Cult 35: ‘Win Win’ succeeds without stereotypes

By D.J. ARIZMENDI

For the most part, sports movies try to make you feel inspired, motivated and euphoric. “Win Win” will not make you feel any of these things.

However, strong feelings do arise and the film’s sense of humor never gets ahead of the story.

Under-rated Paul Giamatti plays a down-on-his luck attorney named Mike Flaherty. He faces having to close his practice because he can’t generate enough business.

Going against the traditional belief that lawyers are scum, Mike handles his cases honestly. The plot implies that’s the reason for his financial struggle.

The one bright spot in his life is coaching a high school wrestling team. The only problem is that the team sucks, severely.

When an elderly client named Leo Poplar (Burt Young) pops into Mike’s office for what should be a simple case, temptation enters the equation.

State officials want to put Leo in a retirement home because they believe he is incapable of living alone.

At first, Mike is genuinely concerned about Leo’s fate. Once in court, however, he realizes he can help himself out of his financial slump, at the cost of his client’s independence, by accepting $1,500 a month to serve as Leo’s guardian.

Mike convinces the court he should be Leo’s guardian, then throws Leo in the dungeo… I mean retirement home. Mike figures Leo should be fine as long as he routinely checks on him.

Thinking that no one attached to Leo would ever appear, Mike is shocked when he finds Leo’s 16-year-old grandson Kyle (Alex Shaffer) waiting at his grandfather’s previous residence.

Kyle, lighting a cigarette like a developed habit, tells Mike he came from another state to live somewhere temporarily because his mother is in rehab.

Mike feels sorry for Kyle, and allows him to stay at his home for a night to catch the next bus back to his hometown.

Before the bus goes far, Kyle gets kicked off and sent back to where the bus originated. Kyle admits to Mike that he got booted on purpose and did not want to return to his mother’s home.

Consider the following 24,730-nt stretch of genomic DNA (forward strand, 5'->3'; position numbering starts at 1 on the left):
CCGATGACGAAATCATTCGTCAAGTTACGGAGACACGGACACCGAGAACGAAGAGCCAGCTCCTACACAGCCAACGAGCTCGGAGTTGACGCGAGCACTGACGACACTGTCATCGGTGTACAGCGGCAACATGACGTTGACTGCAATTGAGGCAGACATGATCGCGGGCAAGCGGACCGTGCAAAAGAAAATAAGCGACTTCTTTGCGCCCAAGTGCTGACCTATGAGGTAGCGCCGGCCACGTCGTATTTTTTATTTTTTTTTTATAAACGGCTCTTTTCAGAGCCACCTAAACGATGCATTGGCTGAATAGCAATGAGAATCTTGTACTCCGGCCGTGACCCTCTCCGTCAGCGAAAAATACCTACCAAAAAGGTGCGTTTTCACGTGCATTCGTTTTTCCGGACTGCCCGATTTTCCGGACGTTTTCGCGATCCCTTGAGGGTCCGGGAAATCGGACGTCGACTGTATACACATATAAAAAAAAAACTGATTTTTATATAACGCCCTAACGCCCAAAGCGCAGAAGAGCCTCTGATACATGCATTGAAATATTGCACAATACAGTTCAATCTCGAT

When Mike’s wife,  Jackie (Amy Ryan), discovers that Kyle lives in a destructive household, she provides room in the house and allows him to stay as long as he pleases.

With no one to really talk to, Kyle starts to follow Mike everywhere during the day.

Kyle becomes intrigued after witnessing several wrestling practices, and wants to give this whole wrestling thing a try.

At the next practice, Kyle wins a few sparring rounds, then crushes the entire team in wrestling fundamentals.
The movie tries to be a bit realistic, so does not use the traditional convention of natural talent.
Mike digs up information on his prodigy and discovers Kyle was once a real threat in the wrestling world. He suddenly dropped out, and Mike intends to find out why.

“Win Win” is one of those special little films that becomes a chameleon with whatever subject matter is on screen. Both the drama and comedy succeed, and the acting is powerful.

Even the sport portrayed achieves common-sense ground that doesn’t take itself too seriously or too lightly.

In other words, this movie truly is a win-win.

FYI
“Win Win”
Director: Thomas McCarthy
Starring: Paul Giamatti, Alex Shaffer, Amy Ryan, Burt Young
Length: 106 minutes
Where it can seen: Blu-ray/DVD or video on demand

Filed Under: Arts/EntertainmentReviews

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